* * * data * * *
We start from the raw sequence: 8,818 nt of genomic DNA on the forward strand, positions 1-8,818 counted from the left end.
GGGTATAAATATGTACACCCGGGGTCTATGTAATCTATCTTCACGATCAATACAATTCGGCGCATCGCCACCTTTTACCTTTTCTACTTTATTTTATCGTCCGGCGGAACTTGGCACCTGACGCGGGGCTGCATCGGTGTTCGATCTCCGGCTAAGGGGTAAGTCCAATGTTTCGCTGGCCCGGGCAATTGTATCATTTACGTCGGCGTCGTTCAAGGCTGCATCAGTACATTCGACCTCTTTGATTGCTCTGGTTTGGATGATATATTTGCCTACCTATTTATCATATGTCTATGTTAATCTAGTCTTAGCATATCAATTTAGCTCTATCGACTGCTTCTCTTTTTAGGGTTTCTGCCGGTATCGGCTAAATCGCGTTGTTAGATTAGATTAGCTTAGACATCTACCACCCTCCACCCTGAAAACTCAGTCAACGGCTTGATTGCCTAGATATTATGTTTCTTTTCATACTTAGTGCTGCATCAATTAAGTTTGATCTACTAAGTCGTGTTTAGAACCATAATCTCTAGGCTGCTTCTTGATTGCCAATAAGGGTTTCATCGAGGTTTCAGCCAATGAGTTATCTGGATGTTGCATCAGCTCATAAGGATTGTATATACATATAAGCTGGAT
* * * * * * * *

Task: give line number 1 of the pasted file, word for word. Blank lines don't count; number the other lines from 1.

We start from the raw sequence: 8,818 nt of genomic DNA on the forward strand, positions 1-8,818 counted from the left end.